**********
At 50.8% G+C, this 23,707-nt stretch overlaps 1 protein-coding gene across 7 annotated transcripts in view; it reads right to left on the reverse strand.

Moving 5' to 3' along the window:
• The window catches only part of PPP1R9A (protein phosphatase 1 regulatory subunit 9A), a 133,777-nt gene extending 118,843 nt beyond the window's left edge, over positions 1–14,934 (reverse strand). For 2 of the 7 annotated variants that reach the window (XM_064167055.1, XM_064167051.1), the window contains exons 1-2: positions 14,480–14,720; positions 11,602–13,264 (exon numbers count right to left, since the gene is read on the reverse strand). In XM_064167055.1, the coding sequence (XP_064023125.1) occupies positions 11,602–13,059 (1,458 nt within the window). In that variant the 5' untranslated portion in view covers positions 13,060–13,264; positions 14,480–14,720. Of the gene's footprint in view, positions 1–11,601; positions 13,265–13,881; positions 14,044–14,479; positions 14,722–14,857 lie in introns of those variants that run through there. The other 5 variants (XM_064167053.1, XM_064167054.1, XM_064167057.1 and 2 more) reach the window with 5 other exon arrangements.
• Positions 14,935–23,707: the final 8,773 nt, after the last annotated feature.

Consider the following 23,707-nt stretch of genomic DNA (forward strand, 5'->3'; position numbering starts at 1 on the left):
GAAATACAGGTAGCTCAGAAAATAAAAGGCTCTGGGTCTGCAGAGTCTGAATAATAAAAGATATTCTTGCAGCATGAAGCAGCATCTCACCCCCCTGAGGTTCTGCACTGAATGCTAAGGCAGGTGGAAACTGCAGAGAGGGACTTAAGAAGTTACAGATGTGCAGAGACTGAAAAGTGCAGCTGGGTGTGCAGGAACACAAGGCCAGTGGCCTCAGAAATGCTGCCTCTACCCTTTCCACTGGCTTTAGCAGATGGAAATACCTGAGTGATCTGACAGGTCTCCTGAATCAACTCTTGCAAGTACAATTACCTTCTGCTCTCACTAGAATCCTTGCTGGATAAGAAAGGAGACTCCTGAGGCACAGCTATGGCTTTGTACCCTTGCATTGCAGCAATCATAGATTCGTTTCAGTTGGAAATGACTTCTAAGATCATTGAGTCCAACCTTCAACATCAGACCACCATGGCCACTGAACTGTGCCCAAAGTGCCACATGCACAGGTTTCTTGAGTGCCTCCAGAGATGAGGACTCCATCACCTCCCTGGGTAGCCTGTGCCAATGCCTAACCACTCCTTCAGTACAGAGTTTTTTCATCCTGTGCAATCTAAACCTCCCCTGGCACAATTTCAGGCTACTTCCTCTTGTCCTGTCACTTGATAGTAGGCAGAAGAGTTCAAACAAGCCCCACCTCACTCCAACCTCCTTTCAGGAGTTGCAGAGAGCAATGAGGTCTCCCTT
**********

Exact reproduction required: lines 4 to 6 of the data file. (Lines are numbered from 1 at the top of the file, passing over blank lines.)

• Positions 14,935–23,707: the final 8,773 nt, after the last annotated feature.

Consider the following 23,707-nt stretch of genomic DNA (forward strand, 5'->3'; position numbering starts at 1 on the left):
GAAATACAGGTAGCTCAGAAAATAAAAGGCTCTGGGTCTGCAGAGTCTGAATAATAAAAGATATTCTTGCAGCATGAAGCAGCATCTCACCCCCCTGAGGTTCTGCACTGAATGCTAAGGCAGGTGGAAACTGCAGAGAGGGACTTAAGAAGTTACAGATGTGCAGAGACTGAAAAGTGCAGCTGGGTGTGCAGGAACACAAGGCCAGTGGCCTCAGAAATGCTGCCTCTACCCTTTCCACTGGCTTTAGCAGATGGAAATACCTGAGTGATCTGACAGGTCTCCTGAATCAACTCTTGCAAGTACAATTACCTTCTGCTCTCACTAGAATCCTTGCTGGATAAGAAAGGAGACTCCTGAGGCACAGCTATGGCTTTGTACCCTTGCATTGCAGCAATCATAGATTCGTTTCAGTTGGAAATGACTTCTAAGATCATTGAGTCCAACCTTCAACATCAGACCACCATGGCCACTGAACTGTGCCCAAAGTGCCACATGCACAGGTTTCTTGAGTGCCTCCAGAGATGAGGACTCCATCACCTCCCTGGGTAGCCTGTGCCAATGCCTAACCACTCCTTCAGTACAGAGTTTTTTCATCCTGTGCAATCTAAACCTCCCCTGGCACAATTTCAGGCTACTTCCTCTTGTCCTGTCACTTGATAGTAGGCAGAAGAGTTCAAACAAGCCCCACCTCACTCCAACCTCCTTTCAGGAGTTGCAGAGAGCAATGAGGTCTCCCTT